If we truly wish to help change things, we must break the cycle that allows the two to feed each other. In the long run, it’s the only way. Solving the problem within the cycle is to go to the level of fire-fighting or putting a lid on eruptions without resolving the causes.

This means that there is need for a kind of education that will release individuals from the stranglehold of present culture and individual or collective self-centredness. This may be through schools whose teachers can see beyond current culture. An overwhelming percentage of today’s schools are just perpetuating the present culture and individual immaturity. In a deep sense, many standard schools may be said to be doing harmful work by their unthinking transmission of the values predominant in commercial, divisive, sectarian or nationalistic culture. Instead of encouraging excellence and conveying uplifting values, they promote competitiveness; instead of modest and responsible use of resources, they indirectly foster consumerism; instead of integrity, they unwittingly promote cunning and convenience in making a living.

Today’s teachers are the products of existing schools and hence are often embodiments of the same culture and self-centredness. How do we cut through such a vicious circle? It is here that we see the essential role of the perennial philosophy or Theosophy in transforming the self-perpetuating model. Such wisdom is not beholden to the current culture. It can cut through the closed circuit and bring about change from the outside and not from within.

TOS:  So what does this mean in real terms for teachers out in the field?

Vic:  I would suggest the creation of curricula to promote what may be called transformative education. It is an education that goes beyond the values of the prevailing culture; it is one of preparation for global citizenship, recognition of universal values, sensitivity to the welfare of all, transcendence of narrow self-interest, nationalism and rivalry. It is a programme that translates such values into new behaviour and habits.

Such a programme does not necessarily mean putting up schools of our own, although that may well be the case, as we are now doing in the Philippines. It is a movement that develops effective methodologies for such transformative education, and promotes them among educators and parents.

We are not talking here of curricula for young people alone but of programmes for educators, parents, social workers, professionals, decision-makers — all interested adults, in fact.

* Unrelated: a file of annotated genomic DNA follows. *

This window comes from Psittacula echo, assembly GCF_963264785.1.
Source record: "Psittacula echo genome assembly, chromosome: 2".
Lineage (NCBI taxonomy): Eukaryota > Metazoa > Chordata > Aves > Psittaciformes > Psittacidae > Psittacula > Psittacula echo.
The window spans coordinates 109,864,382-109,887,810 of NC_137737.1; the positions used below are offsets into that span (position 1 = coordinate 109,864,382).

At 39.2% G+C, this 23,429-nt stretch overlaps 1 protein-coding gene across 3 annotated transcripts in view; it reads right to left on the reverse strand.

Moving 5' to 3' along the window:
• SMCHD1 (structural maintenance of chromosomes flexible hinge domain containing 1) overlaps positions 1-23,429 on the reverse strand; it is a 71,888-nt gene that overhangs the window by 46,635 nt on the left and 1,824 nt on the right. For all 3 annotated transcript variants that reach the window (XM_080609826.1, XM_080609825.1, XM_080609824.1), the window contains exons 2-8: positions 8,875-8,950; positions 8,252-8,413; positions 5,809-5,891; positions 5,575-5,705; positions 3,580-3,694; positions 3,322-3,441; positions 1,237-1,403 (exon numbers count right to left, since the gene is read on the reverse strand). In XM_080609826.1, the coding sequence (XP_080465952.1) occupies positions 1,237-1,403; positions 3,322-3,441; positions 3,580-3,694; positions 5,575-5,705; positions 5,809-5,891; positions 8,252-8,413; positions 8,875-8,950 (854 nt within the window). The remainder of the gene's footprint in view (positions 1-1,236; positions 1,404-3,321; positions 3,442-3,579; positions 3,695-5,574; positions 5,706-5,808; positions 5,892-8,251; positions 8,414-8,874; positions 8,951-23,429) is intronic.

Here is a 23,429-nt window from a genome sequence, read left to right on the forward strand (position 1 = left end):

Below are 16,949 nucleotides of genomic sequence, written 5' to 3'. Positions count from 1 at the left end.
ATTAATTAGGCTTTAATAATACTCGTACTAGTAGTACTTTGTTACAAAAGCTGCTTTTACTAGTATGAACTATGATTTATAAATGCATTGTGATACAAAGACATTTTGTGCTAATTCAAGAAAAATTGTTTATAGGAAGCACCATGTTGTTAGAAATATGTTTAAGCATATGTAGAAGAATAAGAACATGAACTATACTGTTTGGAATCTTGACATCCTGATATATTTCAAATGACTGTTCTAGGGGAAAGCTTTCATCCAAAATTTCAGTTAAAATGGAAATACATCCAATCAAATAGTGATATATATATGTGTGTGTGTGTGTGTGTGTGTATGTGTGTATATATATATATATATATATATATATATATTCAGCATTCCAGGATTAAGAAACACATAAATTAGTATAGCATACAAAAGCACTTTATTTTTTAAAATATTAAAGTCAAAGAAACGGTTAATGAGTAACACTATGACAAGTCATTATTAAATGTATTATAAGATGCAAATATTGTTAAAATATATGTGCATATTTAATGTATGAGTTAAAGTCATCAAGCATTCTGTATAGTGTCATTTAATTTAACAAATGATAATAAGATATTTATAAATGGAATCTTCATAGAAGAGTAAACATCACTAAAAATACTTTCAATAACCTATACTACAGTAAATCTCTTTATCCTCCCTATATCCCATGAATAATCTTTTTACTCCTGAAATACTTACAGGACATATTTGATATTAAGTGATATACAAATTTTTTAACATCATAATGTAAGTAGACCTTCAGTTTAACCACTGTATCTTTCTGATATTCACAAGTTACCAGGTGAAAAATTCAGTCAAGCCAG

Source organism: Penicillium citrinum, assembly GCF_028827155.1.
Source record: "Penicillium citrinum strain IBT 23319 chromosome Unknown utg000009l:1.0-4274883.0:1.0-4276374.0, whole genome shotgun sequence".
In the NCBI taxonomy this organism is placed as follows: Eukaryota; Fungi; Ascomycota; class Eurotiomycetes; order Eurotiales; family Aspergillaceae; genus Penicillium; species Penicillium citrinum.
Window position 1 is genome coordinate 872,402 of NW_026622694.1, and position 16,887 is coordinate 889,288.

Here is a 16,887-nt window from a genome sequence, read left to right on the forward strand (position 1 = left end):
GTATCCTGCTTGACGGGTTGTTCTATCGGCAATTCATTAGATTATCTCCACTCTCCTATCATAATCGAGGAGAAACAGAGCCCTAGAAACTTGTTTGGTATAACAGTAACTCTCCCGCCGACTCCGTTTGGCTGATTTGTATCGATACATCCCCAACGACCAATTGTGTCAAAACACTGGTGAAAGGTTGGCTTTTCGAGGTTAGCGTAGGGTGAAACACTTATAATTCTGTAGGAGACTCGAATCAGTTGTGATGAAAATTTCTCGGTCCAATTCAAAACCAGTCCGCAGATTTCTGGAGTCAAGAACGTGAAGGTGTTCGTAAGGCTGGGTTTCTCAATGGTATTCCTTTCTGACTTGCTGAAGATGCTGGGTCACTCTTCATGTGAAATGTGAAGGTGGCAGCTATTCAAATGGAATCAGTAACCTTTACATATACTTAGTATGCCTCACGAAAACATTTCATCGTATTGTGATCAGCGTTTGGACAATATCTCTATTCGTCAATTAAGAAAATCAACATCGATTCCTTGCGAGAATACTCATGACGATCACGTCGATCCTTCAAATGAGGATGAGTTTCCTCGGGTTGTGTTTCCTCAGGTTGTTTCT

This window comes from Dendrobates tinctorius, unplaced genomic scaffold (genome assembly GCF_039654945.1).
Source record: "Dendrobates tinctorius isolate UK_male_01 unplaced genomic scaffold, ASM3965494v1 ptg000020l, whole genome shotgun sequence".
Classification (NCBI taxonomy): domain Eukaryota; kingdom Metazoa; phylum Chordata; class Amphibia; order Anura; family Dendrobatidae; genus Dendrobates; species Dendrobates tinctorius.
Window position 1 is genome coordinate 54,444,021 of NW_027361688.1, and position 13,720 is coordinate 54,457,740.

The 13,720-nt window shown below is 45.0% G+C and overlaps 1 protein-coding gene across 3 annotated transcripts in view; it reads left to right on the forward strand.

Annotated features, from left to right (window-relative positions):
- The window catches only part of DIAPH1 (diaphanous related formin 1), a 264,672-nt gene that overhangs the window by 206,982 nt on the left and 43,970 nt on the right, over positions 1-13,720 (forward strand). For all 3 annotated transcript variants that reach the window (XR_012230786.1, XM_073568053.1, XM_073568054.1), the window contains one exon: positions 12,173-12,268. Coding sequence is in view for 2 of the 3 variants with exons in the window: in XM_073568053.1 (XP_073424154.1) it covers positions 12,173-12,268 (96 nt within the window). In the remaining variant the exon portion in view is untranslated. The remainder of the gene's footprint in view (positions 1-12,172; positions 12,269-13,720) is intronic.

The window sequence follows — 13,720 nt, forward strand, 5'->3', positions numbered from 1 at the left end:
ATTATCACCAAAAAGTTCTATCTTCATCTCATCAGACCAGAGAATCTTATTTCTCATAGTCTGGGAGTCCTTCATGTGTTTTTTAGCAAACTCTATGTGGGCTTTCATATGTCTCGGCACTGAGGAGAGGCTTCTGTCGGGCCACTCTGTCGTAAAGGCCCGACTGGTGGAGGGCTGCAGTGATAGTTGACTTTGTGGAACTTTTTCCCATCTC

In the past several years, teams of theosophists have been conducting in-depth seminars to combined Muslim and Christian groups that address two issues (among other things): core commonality in religion, and dealing with one’s own anger and fears in relating to other people or other ethnic and religious communities. So far the response has been encouraging. Both Catholic and Muslim organisations are keen on continuing these workshops, organised and funded by them.

Transformative education is not something that can be introduced in a ‘one-shot’ way. Endless lectures and seminars given here and there from time to time to different audiences cannot make much of a dent in the social system. There needs to be sustained work with the same group. If transformative education is started with a certain school, for example, then that work must be continued in the same school for years at deepening levels. Our task is to awaken collective awareness and this awareness will naturally build future society.

TOS:  Theosophists have been calling for spiritually-oriented education in public educational institutions for as long as the TS has existed. There’s a big difference between giving lectures on theosophical doctrine to a polite and tolerant audience at the TS, and communicating several times a week with a class of noisy teenagers — or maintaining harmony in a combined group of Christians and Muslims in Mindanao! How easy is it to apply all this in reality?

Vic:  A number of us in the Philippines have been devoting much of our time to this very activity over the past decade. We have experimented with transformative education among adults, teenagers and children, with educators and lay people, with Theosophists and non-Theosophists.

TOS:   How have you got on?

Vic:  We have had to learn by trial and error but the outcome of our efforts has exceeded initial expectations. Numerous secondary and tertiary level schools, governmental agencies, NGOs, the staff of private companies and various religious groups have participated in our training seminars and have become interested in integrating such an approach with their own existing educational or training programmes.